Senior Capstone Experience by Rebecca Kanaskie ’21
Submitted to the Department of English
Advised by Dr. Katherine Charles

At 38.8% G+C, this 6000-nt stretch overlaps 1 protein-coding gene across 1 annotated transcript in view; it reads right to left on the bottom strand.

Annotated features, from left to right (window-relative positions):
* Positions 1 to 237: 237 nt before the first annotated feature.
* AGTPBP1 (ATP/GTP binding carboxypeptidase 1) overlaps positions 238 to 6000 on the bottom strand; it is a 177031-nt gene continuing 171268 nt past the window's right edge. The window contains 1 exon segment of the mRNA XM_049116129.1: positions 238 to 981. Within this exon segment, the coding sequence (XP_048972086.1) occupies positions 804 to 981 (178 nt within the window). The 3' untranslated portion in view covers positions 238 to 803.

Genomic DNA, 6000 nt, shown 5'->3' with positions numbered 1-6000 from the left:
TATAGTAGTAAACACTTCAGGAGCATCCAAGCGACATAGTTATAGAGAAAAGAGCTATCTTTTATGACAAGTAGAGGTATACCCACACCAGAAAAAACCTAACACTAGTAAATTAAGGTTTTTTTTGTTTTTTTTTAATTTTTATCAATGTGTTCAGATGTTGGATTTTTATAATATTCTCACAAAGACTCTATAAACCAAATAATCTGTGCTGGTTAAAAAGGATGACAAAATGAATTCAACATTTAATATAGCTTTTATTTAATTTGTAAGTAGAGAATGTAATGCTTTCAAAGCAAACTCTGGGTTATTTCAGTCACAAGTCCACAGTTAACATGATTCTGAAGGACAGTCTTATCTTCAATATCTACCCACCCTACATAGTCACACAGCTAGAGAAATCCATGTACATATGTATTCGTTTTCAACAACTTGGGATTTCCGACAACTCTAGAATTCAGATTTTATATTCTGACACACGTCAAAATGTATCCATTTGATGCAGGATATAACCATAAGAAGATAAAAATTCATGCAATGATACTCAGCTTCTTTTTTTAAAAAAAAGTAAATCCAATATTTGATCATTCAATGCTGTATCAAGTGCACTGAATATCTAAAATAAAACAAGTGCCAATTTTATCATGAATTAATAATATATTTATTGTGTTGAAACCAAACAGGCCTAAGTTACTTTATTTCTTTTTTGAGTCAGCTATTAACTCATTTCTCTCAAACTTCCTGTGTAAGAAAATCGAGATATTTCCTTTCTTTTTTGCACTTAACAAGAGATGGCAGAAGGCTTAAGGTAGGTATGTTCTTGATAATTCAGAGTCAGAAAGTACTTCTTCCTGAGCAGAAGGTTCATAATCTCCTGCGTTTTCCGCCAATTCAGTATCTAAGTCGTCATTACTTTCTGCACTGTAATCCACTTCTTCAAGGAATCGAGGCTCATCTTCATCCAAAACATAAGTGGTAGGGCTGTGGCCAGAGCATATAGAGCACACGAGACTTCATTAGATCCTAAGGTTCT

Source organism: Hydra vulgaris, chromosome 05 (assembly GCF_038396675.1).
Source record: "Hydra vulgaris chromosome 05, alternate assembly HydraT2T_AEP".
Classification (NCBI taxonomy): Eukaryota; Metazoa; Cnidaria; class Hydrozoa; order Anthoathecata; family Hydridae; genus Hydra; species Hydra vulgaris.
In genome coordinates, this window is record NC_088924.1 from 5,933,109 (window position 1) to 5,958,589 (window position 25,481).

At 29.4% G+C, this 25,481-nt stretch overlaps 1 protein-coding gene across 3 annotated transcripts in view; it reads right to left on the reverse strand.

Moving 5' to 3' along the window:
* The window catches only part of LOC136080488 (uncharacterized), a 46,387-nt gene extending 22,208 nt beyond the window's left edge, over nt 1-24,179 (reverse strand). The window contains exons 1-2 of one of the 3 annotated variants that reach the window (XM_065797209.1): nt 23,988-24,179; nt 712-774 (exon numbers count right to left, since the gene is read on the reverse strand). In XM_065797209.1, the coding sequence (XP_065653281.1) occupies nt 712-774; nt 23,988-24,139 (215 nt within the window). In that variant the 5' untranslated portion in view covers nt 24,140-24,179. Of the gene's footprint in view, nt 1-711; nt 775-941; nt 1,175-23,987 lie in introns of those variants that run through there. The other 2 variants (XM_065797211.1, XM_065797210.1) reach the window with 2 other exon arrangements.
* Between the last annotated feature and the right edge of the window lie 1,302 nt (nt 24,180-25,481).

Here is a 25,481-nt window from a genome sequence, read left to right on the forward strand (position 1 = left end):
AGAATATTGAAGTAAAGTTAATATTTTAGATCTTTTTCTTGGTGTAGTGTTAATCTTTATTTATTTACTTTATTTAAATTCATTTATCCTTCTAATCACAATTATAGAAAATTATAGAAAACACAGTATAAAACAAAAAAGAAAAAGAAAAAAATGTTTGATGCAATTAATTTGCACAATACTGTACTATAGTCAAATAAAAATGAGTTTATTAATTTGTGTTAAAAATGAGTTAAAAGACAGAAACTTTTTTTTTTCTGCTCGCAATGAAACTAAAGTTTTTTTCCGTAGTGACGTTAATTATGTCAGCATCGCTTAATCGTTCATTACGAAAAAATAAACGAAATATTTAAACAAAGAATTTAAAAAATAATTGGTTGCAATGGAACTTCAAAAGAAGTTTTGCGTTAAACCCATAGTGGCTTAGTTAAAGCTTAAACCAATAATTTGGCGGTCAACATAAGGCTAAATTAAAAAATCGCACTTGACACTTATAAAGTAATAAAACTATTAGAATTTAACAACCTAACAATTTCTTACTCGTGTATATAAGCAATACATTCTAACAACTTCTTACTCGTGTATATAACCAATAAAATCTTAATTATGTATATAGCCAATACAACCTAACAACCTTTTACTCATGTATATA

Description: “A ‘place’ is made only by ‘slow accrual’ of births, lives, and death. A place comes about because stories and memories emerge from experience on that land” (MacDonald 501). In tandem with a research project funded by the Douglass Cater Society for Junior Fellows, this thesis combines first-hand experience and literary analysis, as I was able to travel to and photograph many of the places Gretel Ehrlich mentions in her collection of narrative essays on nature, The Solace of Open Spaces. Thus, the collection of 12 personal essays is transformed into a narrative of reconciliation through which Ehrlich reckons the grief of losing a partner to cancer by finding consolation within her new environment and then the subsequent writing about that experience. Though not organized exclusively to start the thread of essays in winter and follow straight through to fall, moments in the text describe Ehrlich as scarred and blank in winter, in bloom in spring, dust-covered in summer, overgrown and rotting in autumn. In refocusing the reading of The Solace of Open Spaces on the inclusion of seasons, I argue that the reader can find an emotional chronology that undercuts the narrative of the travelogue and reveals how specific mentions of the landscape within the text parallel the emotions ebbing and flowing inside of Ehrlich. In completing this sort of pilgrimage around Northern Wyoming, my aim was to see if experiencing these places in person affected my comprehension or identification with The Solace of Open Spaces, thus the photographs included add an additional level of analysis to the text and highlight the connection I make between Ehrlich’s grieving process and the seasons she experiences in Wyoming.